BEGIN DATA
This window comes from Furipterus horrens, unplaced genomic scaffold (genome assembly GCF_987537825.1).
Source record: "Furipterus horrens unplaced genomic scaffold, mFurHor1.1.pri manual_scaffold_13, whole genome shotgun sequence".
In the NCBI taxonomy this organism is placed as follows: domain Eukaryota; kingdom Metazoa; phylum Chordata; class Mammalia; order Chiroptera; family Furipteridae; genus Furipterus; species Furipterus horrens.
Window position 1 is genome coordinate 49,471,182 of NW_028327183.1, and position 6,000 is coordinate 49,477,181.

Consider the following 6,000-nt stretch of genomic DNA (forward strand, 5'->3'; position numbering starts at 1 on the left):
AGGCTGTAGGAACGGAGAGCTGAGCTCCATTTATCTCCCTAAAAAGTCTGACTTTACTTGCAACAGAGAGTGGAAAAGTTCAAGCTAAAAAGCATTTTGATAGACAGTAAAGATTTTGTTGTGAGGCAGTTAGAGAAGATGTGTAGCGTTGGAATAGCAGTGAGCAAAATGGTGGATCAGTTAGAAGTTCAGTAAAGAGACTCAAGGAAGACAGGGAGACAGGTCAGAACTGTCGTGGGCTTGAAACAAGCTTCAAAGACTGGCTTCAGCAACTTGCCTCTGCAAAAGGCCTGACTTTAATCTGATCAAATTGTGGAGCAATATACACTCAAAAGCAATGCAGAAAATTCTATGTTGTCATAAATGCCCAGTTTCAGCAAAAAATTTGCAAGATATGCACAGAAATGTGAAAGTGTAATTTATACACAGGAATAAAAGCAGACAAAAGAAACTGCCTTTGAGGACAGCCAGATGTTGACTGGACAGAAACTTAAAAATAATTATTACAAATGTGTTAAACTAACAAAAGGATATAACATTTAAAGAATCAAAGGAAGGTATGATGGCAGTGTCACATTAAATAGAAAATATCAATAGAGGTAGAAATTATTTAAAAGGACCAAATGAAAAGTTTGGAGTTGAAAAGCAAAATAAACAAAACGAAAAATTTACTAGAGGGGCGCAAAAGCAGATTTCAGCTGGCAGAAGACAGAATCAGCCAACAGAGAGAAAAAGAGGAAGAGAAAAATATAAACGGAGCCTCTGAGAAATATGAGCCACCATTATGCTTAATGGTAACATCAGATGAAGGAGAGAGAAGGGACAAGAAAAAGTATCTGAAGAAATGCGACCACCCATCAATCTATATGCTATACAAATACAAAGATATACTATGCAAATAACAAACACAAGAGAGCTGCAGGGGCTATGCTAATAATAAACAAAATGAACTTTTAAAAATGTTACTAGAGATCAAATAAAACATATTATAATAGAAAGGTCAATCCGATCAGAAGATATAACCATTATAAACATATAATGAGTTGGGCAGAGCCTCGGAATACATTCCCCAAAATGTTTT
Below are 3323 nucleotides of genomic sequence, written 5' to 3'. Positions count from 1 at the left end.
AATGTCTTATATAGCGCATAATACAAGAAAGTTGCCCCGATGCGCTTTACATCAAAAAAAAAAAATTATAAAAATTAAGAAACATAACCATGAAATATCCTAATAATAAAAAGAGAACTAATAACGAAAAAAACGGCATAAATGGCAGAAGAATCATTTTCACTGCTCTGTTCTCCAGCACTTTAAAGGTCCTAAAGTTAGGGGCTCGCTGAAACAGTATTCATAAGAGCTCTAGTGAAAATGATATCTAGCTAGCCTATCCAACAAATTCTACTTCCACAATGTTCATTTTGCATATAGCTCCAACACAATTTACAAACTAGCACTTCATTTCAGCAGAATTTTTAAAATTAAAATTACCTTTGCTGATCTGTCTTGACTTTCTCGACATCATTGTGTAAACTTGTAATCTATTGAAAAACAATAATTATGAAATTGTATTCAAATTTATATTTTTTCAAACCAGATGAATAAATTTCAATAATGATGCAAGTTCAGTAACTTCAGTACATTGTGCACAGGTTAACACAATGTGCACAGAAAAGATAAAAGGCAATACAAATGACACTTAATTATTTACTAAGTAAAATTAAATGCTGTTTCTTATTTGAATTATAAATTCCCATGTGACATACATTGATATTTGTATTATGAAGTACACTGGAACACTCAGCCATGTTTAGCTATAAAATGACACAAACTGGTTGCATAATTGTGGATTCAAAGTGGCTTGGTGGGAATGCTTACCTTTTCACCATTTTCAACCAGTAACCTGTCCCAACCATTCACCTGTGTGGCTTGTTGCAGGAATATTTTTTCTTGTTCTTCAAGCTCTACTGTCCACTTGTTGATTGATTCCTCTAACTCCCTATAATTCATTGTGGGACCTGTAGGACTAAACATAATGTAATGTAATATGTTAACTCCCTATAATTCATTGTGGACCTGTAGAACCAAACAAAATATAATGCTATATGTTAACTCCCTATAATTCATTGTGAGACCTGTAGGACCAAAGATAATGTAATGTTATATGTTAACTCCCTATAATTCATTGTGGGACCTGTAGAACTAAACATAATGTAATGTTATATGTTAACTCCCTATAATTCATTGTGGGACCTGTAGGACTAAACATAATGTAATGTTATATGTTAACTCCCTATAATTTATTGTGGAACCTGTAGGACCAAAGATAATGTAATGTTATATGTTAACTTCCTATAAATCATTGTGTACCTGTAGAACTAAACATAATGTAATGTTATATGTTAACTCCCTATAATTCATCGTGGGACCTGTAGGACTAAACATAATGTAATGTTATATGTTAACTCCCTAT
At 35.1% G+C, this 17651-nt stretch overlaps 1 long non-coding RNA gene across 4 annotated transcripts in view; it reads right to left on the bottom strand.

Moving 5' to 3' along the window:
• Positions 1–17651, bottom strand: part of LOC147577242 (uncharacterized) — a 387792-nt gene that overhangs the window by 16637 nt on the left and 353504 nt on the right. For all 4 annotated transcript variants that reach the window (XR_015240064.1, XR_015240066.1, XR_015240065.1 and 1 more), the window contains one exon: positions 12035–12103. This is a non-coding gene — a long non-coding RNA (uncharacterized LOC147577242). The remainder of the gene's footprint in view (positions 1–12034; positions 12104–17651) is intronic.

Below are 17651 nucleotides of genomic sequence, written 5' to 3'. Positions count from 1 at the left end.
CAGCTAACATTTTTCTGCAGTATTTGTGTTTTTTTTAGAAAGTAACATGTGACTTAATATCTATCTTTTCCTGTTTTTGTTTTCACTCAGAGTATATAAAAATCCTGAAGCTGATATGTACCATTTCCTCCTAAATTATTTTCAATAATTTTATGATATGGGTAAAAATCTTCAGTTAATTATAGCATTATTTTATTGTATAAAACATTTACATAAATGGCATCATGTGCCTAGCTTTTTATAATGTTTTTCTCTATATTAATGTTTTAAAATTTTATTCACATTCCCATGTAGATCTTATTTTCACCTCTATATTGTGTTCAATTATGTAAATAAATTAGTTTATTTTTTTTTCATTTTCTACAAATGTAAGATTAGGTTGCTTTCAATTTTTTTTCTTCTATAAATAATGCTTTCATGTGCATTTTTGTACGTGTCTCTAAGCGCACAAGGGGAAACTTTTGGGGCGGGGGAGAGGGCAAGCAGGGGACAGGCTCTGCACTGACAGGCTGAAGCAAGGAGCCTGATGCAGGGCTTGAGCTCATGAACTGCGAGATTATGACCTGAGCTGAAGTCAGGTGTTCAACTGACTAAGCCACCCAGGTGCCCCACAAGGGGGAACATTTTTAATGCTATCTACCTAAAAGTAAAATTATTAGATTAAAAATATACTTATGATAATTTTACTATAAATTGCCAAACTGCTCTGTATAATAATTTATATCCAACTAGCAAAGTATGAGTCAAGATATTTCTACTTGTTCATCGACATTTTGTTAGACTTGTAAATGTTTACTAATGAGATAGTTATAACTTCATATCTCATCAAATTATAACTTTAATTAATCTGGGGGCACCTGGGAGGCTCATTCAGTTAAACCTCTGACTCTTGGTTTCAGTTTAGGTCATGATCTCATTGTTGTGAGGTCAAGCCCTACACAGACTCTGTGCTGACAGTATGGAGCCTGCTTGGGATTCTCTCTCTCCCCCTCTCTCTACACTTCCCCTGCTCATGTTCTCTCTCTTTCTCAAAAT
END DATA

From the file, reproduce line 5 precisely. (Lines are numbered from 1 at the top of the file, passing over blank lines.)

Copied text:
Consider the following 6,000-nt stretch of genomic DNA (forward strand, 5'->3'; position numbering starts at 1 on the left):